More specifically, the analytics approach of central engine 40 (in one example) involves having queries analyze streaming data. This strategy for handling continuously flowing data is different from traditional business intelligence approaches of first accumulating data and then running batch queries for reporting and analysis. Such an approach enables analysis of heterogeneous data regardless of whether the data is flowing, staged, etc. In addition, queries are continuous and constantly running so new results are delivered when the downstream application can use them. Data does not need to be stored or modified, so the system can keep up with enormous data volumes. Thousands of concurrent queries can be run continuously and simultaneously on a server architecture. Queries can be run over both real-time and historical data. Incoming data can be optionally persisted for replay, back-testing, drill-down, benchmarking, etc.

Returning to the flow of FIG. 3, vocabulary feeder module 44 can read the concept field (e.g., created by the NLP module) and can feed the noun phrases to the raw vocabulary stream (e.g., “raw_vocab_stream” file) at step 220. The vocabulary feeder mechanism can calculate the weight of each of the topics in the concept field by looking up a hash map (initialized from a file) between the number of terms and corresponding weight and, subsequently, feed the topic, calculated weight, and timestamp into the raw vocabulary stream. The vocabulary feeder's output can be configured to interface with the vocabulary stream. The streams aggregate the topics into (for example) a weekly collapsed vocabulary table (e.g., “weekly_collapsed_vocab_table” file), which could be updated during any suitable timeframe (e.g., hourly). This table serves as input to table write service element 48.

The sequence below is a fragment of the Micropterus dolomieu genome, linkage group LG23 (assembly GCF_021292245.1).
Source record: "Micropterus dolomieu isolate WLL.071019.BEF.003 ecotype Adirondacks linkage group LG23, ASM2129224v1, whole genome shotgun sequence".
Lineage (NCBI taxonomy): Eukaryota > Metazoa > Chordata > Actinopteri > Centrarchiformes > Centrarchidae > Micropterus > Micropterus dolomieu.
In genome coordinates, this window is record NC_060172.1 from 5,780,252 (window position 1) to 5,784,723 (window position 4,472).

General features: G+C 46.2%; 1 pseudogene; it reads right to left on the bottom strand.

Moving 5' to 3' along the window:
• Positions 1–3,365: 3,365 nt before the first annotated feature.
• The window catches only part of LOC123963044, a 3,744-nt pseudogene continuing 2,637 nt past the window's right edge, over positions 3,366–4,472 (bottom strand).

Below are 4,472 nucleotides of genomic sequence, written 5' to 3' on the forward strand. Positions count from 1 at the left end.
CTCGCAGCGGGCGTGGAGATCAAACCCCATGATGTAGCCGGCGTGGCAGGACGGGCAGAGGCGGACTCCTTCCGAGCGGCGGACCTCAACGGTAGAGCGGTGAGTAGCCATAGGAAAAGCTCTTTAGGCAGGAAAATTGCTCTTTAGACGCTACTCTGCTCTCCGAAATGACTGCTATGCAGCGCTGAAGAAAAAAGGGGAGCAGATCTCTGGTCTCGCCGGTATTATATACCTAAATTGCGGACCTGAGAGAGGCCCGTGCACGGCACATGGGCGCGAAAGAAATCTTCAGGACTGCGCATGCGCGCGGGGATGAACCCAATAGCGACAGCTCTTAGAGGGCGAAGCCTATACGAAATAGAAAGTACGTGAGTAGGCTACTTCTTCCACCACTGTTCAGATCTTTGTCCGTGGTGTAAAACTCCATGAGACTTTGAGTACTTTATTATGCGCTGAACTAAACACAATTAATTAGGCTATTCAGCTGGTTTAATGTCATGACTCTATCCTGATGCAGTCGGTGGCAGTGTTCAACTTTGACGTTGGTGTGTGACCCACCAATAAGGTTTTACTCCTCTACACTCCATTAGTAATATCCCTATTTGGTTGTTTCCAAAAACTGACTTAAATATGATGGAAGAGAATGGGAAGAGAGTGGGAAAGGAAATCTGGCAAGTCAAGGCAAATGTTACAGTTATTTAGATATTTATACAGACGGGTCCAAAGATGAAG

In regards to the periodic write service, a periodic service can invoke the write to administrator table service, as explained above. This service can be configurable for the following: silent mode, hourly, daily, weekly, monthly. Hourly, daily, weekly, and monthly modes designate that the terms are suggested to an administrator on the specified intervals. Hourly intervals could be used for testing purposes. A silent mode offers a file based approach, where terms are written to a file, and do not make it to the administrator user interface.

For table write service element 48, a service layer can read the weekly collapsed vocabulary table for the top words and write to the administrator user interface table. The administrator user interface table can represent the shared table between user-suggested vocabulary terms and the system suggested vocabulary terms. Administrator suggest interface 38 can read the user-suggested vocabulary table (“userSuggestedVocabulary table”) to display the terms. This module can suggest the top ‘n’ words to the administrator for adding to the vocabulary whitelist. Feedback loop module 36 may include application program interfaces (APIs) being provided to create a file from the table of suggested vocabulary terms.